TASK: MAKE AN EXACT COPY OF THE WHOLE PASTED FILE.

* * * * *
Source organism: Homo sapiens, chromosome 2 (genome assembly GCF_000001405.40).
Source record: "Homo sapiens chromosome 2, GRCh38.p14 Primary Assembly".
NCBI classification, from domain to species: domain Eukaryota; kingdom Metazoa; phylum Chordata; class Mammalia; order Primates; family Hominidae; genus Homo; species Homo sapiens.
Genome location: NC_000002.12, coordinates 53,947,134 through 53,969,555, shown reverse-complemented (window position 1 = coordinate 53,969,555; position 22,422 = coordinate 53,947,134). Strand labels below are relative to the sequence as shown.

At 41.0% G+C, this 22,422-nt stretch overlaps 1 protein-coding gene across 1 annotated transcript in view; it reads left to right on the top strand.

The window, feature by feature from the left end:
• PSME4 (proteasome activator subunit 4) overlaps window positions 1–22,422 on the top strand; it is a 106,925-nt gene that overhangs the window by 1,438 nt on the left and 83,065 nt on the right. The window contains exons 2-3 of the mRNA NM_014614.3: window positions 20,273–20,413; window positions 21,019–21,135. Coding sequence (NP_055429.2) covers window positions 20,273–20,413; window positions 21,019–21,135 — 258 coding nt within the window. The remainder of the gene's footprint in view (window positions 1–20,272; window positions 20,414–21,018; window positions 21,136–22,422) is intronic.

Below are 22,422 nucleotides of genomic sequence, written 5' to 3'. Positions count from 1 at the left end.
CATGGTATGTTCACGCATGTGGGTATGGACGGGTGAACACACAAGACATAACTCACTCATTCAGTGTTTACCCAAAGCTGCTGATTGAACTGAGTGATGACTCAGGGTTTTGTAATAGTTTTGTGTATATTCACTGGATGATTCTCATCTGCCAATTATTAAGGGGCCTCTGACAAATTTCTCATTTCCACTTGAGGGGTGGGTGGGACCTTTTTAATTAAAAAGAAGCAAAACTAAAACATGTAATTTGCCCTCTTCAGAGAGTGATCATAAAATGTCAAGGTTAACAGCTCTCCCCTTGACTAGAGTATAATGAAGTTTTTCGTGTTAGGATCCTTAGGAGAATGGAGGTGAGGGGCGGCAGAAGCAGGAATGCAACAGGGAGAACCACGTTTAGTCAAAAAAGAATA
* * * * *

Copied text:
Source organism: Homo sapiens, chromosome 2 (genome assembly GCF_000001405.40).
Source record: "Homo sapiens chromosome 2, GRCh38.p14 Primary Assembly".
NCBI classification, from domain to species: domain Eukaryota; kingdom Metazoa; phylum Chordata; class Mammalia; order Primates; family Hominidae; genus Homo; species Homo sapiens.
Genome location: NC_000002.12, coordinates 53,947,134 through 53,969,555, shown reverse-complemented (window position 1 = coordinate 53,969,555; position 22,422 = coordinate 53,947,134). Strand labels below are relative to the sequence as shown.

At 41.0% G+C, this 22,422-nt stretch overlaps 1 protein-coding gene across 1 annotated transcript in view; it reads left to right on the top strand.

The window, feature by feature from the left end:
• PSME4 (proteasome activator subunit 4) overlaps window positions 1–22,422 on the top strand; it is a 106,925-nt gene that overhangs the window by 1,438 nt on the left and 83,065 nt on the right. The window contains exons 2-3 of the mRNA NM_014614.3: window positions 20,273–20,413; window positions 21,019–21,135. Coding sequence (NP_055429.2) covers window positions 20,273–20,413; window positions 21,019–21,135 — 258 coding nt within the window. The remainder of the gene's footprint in view (window positions 1–20,272; window positions 20,414–21,018; window positions 21,136–22,422) is intronic.

Below are 22,422 nucleotides of genomic sequence, written 5' to 3'. Positions count from 1 at the left end.
CATGGTATGTTCACGCATGTGGGTATGGACGGGTGAACACACAAGACATAACTCACTCATTCAGTGTTTACCCAAAGCTGCTGATTGAACTGAGTGATGACTCAGGGTTTTGTAATAGTTTTGTGTATATTCACTGGATGATTCTCATCTGCCAATTATTAAGGGGCCTCTGACAAATTTCTCATTTCCACTTGAGGGGTGGGTGGGACCTTTTTAATTAAAAAGAAGCAAAACTAAAACATGTAATTTGCCCTCTTCAGAGAGTGATCATAAAATGTCAAGGTTAACAGCTCTCCCCTTGACTAGAGTATAATGAAGTTTTTCGTGTTAGGATCCTTAGGAGAATGGAGGTGAGGGGCGGCAGAAGCAGGAATGCAACAGGGAGAACCACGTTTAGTCAAAAAAGAATA